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The Champions League returned to our screens this week, a sure sign that the golden-laced leaves and low mists of autumn are on their way.
We welcome it with open arms and a flutter in our heart. Admittedly, this may be just be the butter we have put in our coffee hardening in our arteries but we're fairly sure it's real, actual excitement.
There's no denying the Technicolor wonderland that is the Champions League. A cavalcade of talent and the chance, for a few weeks this year at least, to support five British clubs in the group stages. But who to cheer?
We're old enough to remember when most English fans would get behind the British clubs in Europe but things have changed today. We're far more educated about European football and less wedded to the idea of supporting home nation teams. Some amongst us even claim to "support" a European side. Oddly enough this is never Malmo, Torino or Dinamo Tbilisi but almost always Barcelona or Real Madrid. Funny that. Perhaps it's cantankerousness, or the goosefat eyedrops, but we really find the jumped-up little Herberts one sees around the town in their Barcelona shirts terribly annoying. Unless, of course, they are actually from Catalonia in which case, carry on. Up to a point. You are an adult; ought you really to be wearing a football shirt in a non-sporting scenario? This is a matter for another time.
However, one thing hasn't changed, one tradition is maintained from the past and that is of domestic commentators being biased in favour of the home clubs. Despite the fact that the old habit of wanting the British clubs to do well is dying out, especially amongst the under 30s, your Clives and your Martins and your Alan Greens are still unashamedly on their side.
Our question is: does it matter if commentators are biased towards UK teams?
We'd argue that on many occasions, the emotion that goes with wanting one side to win actually invests the commentary with more passion. Alan Green's "Drogba to win it...come on, Didier" seconds before Didier's extraordinary conclusion to last season's final being a good example.
This sort of naked bias is often regarded as unprofessional, as much by the commentators themselves as by critics. And there are occasions when it is very annoying. ITV's England coverage regularly turns a blind eye to English inadequacies and overstates players' contributions. We remember Clive, apropos of one decent-ish 45 minutes in an England friendly, declaring that Kieran Gibbs was "ready" for international football. This hyperbole, born of wishful thinking and one-eyed bias, lowers the quality of the work.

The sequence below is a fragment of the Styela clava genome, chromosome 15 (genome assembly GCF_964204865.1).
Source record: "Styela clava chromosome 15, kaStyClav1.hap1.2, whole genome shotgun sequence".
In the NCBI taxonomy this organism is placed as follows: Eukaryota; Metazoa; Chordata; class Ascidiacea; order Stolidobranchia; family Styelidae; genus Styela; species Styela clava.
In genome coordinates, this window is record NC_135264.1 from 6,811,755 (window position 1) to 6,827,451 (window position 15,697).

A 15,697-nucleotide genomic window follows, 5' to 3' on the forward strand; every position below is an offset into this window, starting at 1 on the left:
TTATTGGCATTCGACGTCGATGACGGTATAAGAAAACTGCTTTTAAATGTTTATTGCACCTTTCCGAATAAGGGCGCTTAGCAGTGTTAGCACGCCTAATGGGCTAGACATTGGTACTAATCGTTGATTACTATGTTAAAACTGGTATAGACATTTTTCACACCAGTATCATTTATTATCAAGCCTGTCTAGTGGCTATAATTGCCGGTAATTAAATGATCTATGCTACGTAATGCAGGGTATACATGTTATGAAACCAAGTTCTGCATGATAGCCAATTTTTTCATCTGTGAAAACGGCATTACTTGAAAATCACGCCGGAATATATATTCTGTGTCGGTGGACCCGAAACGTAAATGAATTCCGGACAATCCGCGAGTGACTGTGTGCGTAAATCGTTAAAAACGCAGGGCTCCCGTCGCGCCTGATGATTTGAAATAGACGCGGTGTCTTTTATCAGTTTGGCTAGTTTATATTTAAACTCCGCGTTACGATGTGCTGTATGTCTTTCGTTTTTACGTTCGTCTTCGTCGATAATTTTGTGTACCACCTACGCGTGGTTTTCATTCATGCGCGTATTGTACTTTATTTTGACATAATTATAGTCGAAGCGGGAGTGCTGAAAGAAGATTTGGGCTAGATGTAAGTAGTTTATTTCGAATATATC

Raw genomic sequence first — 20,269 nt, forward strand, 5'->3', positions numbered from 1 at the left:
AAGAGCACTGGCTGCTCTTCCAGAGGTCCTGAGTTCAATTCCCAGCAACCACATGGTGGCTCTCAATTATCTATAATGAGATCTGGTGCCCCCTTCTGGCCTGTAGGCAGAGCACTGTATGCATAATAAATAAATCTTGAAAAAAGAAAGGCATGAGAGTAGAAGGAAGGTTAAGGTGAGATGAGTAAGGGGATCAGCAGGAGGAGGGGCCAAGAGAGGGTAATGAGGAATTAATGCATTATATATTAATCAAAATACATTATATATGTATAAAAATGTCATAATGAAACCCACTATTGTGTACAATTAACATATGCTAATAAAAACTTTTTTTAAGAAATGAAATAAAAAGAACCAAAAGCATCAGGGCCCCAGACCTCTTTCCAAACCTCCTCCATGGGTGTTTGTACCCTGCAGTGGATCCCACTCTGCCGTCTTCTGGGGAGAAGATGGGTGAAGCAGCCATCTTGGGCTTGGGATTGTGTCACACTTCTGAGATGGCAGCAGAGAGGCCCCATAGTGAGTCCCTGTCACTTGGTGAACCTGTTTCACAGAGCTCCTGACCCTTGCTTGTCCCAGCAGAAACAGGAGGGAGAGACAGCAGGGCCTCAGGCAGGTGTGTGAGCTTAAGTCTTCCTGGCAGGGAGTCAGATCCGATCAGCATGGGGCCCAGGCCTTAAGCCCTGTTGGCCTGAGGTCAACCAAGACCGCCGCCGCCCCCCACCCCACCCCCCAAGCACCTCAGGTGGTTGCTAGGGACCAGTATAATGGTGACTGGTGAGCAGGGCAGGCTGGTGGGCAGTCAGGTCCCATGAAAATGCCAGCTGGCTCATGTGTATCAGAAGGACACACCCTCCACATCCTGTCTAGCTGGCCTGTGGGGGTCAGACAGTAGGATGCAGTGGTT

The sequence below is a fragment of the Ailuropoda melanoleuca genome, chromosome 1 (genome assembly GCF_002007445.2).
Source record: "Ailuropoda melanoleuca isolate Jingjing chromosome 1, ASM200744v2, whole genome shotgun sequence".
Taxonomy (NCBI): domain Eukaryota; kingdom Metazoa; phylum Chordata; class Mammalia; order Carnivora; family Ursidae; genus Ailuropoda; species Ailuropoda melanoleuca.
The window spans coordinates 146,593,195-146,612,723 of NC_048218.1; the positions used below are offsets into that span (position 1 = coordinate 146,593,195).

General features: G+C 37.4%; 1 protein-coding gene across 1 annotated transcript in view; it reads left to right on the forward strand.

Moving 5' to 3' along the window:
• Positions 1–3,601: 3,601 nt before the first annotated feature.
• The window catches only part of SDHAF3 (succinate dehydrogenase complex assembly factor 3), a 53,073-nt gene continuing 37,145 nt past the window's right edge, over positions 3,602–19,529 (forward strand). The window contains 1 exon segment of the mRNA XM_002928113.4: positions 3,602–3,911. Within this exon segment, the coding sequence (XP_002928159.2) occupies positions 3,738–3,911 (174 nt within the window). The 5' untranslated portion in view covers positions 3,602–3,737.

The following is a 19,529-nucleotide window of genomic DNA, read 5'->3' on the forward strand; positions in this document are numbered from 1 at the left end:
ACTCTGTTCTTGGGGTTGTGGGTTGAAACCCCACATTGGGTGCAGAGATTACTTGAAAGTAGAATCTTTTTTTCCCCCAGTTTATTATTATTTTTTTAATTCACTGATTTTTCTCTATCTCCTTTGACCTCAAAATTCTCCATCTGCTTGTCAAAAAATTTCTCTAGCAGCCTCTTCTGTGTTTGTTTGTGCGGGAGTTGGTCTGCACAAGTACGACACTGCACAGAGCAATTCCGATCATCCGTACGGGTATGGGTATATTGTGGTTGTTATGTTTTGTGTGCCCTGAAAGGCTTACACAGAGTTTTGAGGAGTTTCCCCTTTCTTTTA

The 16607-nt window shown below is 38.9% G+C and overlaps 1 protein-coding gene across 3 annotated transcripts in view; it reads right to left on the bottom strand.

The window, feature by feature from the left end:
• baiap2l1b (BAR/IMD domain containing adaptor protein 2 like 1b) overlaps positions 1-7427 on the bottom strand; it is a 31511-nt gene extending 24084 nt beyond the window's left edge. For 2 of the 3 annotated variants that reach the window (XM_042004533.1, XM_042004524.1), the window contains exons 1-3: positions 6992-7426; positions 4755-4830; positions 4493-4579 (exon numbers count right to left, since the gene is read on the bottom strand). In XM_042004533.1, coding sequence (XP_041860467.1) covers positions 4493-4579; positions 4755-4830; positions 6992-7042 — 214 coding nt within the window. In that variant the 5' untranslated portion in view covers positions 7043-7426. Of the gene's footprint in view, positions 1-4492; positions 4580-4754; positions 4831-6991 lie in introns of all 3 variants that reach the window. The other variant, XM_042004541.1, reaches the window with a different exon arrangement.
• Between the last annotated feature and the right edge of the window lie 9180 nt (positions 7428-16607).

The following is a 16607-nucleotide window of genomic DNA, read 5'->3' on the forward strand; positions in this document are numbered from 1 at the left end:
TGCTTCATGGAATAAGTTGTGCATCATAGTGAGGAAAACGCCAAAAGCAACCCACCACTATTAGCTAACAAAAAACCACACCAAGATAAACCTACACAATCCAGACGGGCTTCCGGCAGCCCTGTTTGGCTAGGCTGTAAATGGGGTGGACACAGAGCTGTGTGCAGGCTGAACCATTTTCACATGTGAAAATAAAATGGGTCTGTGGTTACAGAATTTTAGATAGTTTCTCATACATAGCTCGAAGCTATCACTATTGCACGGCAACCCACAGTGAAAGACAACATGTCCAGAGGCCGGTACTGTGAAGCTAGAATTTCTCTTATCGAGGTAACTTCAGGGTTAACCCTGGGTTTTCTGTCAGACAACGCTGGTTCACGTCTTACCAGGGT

But we don't mind anyone in football having a favourite. Even-handed impartiality is over-rated in a sport that is supposed to excite. What we're after is entertainment, not necessarily rigorously balanced expositions. Anyway, football is notoriously subjective, so what does balanced mean anyway?
That being said, in the modern era, in a country which is diverse and multi-cultural and with a less UK centric football culture, and at a time when our English football clubs have never been less English in playing staff and ownership, it does often feel misjudged for the commentator to be in paroxysms of delights because Manchester United or Arsenal have scored.
There is a difference between favouring one team and insularity, prejudice or downright ignorance and sometimes many of us in football probably get these concepts confused.
Smaller foreign clubs are patronized, albeit probably subconsciously, by commentators who talk of them being in awe of the big stage at Old Trafford or wherever. It's also often an assumption that unfashionable or unheard-of European club players might not be as good as the familiar domestic players. This is especially the case during home internationals against "smaller" countries but happens on other occasions too. The fact that your top, top Fwanks and Stevie Gs are year after year after year shown to be technically and tactically inferior to whatever swarthy midfield schemer is presently handing England their ass seems to be simply forgotten prior to each match. Perhaps Adrian Bevington has one of those flashy stun-gun wipers from 'Men In Black' with which to erase the memories of commentators after each England football match, ensuring that every international kicks off with the man on the mike expecting only comfortable victory over whatever shambolic bunch of foreigners are there to make up the numbers.,
This week Tony Adams told us that Galatasaray would lose to Manchester United. Good call Tony, because that's what happened. However, his reasoning was because "the Turks don't travel well," which is the sort of insular, hackneyed, outmoded notion that really doesn't do anyone any good. So, in short: yes to commentator bias; no to parochialism. With the exception of arriviste Barcelona fanboys, that is.
John Nicholson and Alan Tyers
Alan has ghost-written a book for Premier League legend Ronnie Matthews. It is called 'I Kick Therefore I Am' and you can check it out here.
And read Johnny's book, 'The Meat Fix' here.